The fashion for alternatives to cow’s milk, such as soya, almond and coconut drinks, is putting women at risk of giving birth to children with low IQs, a professor will warn at a conference next month.
Researchers at Surrey University have found that plant-based milks, which also include oat, rice and hazelnut drinks, have about only 3% of the concentrations of iodine that are in cow’s milk.
Earlier research by Surrey University, published in the Lancet, found women with even a mild iodine deficiency in pregnancy were at greater risk of having children with low IQ and reading scores.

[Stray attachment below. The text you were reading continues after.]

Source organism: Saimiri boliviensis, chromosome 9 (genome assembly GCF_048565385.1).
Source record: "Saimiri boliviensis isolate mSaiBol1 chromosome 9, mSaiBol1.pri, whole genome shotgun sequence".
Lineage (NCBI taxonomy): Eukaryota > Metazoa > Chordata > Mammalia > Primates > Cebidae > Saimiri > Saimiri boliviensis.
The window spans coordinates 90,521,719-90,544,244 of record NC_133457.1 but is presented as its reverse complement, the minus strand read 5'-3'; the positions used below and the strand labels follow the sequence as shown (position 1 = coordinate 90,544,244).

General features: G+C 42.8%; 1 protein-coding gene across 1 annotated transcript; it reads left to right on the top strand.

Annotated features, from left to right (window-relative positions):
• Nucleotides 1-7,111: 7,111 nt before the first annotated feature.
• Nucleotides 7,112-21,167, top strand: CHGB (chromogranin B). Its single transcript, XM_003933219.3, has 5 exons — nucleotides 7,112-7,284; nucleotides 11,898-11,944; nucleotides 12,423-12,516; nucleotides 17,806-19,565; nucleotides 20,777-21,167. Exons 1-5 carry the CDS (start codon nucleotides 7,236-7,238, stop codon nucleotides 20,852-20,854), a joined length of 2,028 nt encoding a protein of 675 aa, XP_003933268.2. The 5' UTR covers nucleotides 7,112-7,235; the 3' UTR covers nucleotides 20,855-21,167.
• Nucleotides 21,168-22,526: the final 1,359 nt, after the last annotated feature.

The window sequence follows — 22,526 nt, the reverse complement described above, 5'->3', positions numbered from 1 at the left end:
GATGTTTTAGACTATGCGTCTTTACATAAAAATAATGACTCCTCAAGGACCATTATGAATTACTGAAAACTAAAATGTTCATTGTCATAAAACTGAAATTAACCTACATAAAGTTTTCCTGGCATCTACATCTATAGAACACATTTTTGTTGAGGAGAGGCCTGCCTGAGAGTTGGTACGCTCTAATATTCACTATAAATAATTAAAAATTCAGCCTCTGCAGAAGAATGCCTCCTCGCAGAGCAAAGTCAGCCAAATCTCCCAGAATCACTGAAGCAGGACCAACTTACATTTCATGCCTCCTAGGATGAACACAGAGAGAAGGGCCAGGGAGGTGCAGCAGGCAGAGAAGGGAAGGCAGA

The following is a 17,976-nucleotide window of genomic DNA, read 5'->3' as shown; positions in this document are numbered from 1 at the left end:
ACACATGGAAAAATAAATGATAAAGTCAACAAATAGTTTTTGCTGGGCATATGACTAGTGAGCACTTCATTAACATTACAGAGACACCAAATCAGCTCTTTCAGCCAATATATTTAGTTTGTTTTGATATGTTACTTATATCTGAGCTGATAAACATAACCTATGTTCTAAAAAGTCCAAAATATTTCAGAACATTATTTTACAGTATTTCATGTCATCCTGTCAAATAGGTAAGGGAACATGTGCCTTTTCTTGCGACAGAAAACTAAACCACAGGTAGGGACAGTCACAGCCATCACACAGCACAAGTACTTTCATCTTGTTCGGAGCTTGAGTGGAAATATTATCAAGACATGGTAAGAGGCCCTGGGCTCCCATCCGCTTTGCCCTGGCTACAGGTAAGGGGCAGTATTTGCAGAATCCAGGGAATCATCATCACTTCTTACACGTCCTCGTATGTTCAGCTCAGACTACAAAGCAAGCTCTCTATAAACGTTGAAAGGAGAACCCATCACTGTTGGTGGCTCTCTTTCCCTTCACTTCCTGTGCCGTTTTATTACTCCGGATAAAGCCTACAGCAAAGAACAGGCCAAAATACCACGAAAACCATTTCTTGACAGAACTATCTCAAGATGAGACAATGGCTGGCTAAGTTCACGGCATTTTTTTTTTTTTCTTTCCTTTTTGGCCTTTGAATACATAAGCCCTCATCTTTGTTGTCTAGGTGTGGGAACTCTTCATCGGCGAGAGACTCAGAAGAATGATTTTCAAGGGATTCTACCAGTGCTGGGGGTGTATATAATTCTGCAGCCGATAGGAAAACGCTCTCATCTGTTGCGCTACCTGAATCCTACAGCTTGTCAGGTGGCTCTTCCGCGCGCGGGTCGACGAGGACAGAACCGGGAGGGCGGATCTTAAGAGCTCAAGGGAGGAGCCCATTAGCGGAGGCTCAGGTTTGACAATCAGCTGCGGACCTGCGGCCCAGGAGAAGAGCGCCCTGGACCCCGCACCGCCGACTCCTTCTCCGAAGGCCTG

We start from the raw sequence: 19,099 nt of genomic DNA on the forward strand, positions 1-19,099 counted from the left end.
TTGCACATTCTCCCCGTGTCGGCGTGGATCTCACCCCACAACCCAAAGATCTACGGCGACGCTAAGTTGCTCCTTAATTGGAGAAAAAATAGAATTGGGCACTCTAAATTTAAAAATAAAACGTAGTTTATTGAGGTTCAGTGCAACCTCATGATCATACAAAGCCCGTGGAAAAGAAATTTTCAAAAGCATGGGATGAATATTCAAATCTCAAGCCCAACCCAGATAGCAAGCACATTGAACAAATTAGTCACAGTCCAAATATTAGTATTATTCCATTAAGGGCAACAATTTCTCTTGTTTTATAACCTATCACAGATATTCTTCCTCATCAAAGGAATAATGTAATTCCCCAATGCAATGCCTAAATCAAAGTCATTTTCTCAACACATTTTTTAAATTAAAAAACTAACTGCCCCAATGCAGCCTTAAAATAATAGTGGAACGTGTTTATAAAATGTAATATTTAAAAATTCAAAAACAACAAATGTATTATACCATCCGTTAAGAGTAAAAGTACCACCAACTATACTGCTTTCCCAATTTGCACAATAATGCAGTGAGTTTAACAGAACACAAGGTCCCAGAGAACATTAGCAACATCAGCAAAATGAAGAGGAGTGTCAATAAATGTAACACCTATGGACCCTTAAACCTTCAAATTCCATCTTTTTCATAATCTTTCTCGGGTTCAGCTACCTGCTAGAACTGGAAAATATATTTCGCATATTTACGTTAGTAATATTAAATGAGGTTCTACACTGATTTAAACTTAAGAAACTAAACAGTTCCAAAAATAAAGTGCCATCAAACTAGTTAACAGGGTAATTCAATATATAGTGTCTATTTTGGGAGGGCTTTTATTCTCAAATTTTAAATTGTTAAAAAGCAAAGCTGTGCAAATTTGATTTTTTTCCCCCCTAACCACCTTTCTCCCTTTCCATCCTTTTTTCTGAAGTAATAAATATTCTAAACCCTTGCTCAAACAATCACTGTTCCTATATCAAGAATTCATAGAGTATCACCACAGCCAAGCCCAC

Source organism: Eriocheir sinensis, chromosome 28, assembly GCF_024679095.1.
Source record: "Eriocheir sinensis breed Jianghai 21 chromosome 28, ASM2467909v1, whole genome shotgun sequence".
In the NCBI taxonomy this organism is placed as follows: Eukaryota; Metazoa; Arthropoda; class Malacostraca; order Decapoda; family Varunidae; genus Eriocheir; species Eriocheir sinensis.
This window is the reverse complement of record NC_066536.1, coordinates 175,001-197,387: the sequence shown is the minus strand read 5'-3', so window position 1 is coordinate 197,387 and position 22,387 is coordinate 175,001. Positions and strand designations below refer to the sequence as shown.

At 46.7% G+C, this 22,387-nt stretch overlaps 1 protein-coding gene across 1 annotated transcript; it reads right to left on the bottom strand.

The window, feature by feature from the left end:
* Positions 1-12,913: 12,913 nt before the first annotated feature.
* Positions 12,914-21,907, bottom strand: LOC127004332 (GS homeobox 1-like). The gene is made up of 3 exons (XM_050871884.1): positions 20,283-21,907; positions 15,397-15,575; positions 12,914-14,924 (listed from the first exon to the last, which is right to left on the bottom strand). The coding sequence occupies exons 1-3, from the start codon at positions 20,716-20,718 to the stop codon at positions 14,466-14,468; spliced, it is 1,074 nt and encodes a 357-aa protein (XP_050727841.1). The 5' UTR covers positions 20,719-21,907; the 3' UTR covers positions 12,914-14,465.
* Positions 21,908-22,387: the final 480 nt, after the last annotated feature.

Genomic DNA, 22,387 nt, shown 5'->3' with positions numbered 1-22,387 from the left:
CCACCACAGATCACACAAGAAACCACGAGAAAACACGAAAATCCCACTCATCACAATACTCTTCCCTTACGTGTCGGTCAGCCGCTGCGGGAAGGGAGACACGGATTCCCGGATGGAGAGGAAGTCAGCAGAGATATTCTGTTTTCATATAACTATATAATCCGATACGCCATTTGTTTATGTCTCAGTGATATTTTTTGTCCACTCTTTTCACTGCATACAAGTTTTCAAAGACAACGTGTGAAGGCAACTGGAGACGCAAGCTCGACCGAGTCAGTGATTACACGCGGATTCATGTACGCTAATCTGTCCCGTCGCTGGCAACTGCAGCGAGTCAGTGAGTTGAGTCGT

Margaret Rayman, professor of nutritional medicine at the university, will issue the warning at the Food: the Future Medicine conference at the College of Medicine next month.
Rayman said: “These replacement milks are lower in calories and have become very popular. The developing brain needs iodine; it is required for thyroid hormones. Women should ideally enter pregnancy with good iodine stores and continue to consume a source of iodine if breastfeeding.”
Public Health England said: “Dairy isn’t the only source of iodine in the diet — we can get it from other foods such as cereal, grains, seafood and shellfish. Most people, including pregnant women, should get all the iodine they need by eating a varied and balanced diet.”